Coronavirus in British Columbia: 737 new COVID-19 cases added, biggest increase in one day since January

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Coronavirus in British Columbia: 737 new COVID-19 cases added, biggest increase in one day since January


VANCOUVER – In their last update of the week, health officials in British Columbia announced the highest number of new cases of COVID-19 seen in the province in a single day since January.
British Columbia added 737 new cases to its total on Friday, the highest number since January 7. There are now 90,786 cases of COVID-19 in the province since the start of the pandemic.

Provincial health officer Dr Bonnie Henry and Minister of Health Adrian Dix also announced two more deaths from the disease in their written statement on Friday.

A total of 1,421 people have died from COVID-19 in British Columbia

Currently, 5,207 cases are active. Of this number, 292 people are hospitalized, including 85 in intensive care.

There are 9,412 people under active public health surveillance due to exposure to known cases of COVID-19.

Sixty-eight of the new cases announced on Friday are worrying variants. There have now been a total of 1,200 variant cases in British Columbia, the vast majority of which is variant B.1.1.7 associated with the UK.

Of the variant cases in British Columbia, 149 are active. The rest of those who contracted a variant coronavirus in the province have recovered.

As the number of cases in British Columbia deteriorated, the rollout of vaccines in the province accelerated.

Henry and Dix said 490,022 doses of COVID-19 vaccines have now been administered. This total includes 87,139 second doses.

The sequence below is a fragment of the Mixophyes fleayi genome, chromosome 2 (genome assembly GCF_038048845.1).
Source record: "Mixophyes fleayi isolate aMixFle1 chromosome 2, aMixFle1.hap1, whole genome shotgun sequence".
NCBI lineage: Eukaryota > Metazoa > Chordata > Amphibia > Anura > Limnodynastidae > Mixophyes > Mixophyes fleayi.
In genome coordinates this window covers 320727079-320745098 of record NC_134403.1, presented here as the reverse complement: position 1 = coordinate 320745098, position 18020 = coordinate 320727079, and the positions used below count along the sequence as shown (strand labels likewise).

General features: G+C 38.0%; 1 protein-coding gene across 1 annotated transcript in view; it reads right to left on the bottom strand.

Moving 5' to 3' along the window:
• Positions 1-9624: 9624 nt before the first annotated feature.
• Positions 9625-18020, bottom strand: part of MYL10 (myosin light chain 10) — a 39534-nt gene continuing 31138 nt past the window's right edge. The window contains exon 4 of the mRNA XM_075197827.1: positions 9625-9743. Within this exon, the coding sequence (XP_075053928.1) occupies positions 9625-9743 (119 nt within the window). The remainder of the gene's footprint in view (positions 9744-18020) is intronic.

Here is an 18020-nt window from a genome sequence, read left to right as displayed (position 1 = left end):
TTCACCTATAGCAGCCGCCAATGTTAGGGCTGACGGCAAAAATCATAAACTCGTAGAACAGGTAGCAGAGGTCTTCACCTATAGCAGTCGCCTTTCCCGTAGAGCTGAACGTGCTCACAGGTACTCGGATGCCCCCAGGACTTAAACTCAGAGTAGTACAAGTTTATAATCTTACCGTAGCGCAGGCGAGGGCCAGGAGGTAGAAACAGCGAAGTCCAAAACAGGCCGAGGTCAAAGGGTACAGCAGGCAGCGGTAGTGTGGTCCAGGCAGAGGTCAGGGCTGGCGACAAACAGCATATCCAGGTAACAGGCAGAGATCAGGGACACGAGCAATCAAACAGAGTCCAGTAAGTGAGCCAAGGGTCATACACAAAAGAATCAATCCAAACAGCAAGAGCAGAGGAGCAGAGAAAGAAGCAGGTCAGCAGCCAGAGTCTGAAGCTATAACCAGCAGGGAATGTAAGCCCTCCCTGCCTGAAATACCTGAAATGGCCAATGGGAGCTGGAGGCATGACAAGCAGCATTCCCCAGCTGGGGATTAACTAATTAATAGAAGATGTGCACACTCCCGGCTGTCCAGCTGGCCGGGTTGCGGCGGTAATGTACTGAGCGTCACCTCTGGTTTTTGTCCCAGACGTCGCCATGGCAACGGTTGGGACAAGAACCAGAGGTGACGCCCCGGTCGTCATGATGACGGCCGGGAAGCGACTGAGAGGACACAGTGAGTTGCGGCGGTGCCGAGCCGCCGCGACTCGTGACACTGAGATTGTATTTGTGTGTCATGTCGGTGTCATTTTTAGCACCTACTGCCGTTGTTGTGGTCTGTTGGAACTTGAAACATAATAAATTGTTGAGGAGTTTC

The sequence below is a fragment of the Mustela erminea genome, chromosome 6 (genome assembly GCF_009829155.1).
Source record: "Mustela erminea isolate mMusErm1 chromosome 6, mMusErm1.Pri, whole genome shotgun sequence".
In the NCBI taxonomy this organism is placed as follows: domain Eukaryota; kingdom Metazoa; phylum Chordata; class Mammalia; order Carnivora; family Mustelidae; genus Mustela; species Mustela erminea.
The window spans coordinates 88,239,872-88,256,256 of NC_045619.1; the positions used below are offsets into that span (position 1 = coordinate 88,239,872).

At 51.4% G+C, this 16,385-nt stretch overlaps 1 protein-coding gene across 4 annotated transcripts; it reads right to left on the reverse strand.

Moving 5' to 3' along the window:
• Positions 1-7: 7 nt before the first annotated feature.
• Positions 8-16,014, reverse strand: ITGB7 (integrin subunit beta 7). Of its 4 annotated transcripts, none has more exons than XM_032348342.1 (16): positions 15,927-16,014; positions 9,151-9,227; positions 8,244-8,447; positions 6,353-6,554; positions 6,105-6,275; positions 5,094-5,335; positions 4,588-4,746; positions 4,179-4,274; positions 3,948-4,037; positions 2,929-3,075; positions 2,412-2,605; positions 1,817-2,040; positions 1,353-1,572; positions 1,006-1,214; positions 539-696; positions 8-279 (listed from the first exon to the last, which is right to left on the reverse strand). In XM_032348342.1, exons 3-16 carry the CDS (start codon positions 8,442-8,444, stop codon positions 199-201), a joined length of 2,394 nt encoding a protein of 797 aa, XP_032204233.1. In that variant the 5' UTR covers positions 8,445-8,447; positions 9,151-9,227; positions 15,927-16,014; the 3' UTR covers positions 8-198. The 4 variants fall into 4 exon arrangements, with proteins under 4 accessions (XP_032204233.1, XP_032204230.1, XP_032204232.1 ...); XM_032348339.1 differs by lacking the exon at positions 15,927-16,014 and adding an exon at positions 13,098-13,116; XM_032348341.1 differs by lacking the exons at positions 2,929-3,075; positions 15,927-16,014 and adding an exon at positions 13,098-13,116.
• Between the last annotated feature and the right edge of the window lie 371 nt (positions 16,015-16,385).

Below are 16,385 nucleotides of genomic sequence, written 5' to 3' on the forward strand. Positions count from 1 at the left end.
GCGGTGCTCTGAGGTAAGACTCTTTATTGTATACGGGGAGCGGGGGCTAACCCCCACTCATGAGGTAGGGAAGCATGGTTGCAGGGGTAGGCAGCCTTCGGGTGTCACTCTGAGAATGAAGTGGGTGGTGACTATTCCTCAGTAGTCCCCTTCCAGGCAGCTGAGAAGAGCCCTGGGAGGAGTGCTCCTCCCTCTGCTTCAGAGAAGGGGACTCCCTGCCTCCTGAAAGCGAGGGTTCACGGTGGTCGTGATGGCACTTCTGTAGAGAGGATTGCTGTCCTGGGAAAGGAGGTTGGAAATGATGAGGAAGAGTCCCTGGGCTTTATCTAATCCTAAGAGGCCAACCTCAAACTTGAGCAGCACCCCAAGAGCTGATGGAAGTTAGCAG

The 402,883 residents who received at least one dose of the vaccine represent approximately 7.8% of the population of British Columbia.

The province’s top health officials announced Thursday that British Columbia will soon vaccinate more frontline workers using the AstraZeneca vaccine. This program will run alongside the age-based vaccination program, which will be open to people aged 79 and over on Saturday.

“For those who have worked throughout the pandemic, supporting so many others, know that your efforts are recognized and valued,” Dix and Henry said in their written statement. “Everyone is important and everyone will have their turn. ”

Since Thursday’s announcement, some groups not included in the frontline immunization program have expressed dissatisfaction with decisions by health officials about who should be vaccinated first.

Henry and Dix addressed their selection criteria in Friday’s statement and also suggested that more industries and worker groups be added to the list over time.

“The selection of frontline workers for the second part of this program is based on the known risk of transmission, as well as the nature and size of the work environment,” said the two partners. to be able to expand to even more people on our front lines.

However, increasing immunization rates will not immediately erase the need to physically distance yourself, wash your hands and wear a mask, and Dix and Henry reminded workers and employers to continue to follow plans. safety against COVID-19, even if they have been vaccinated.

“We are working with all the supply we have to maximize our protection and we are using every last drop,” health officials said. “We also need to focus on the individual actions that we need more than ever to keep each other going. and our families and communities are safe.

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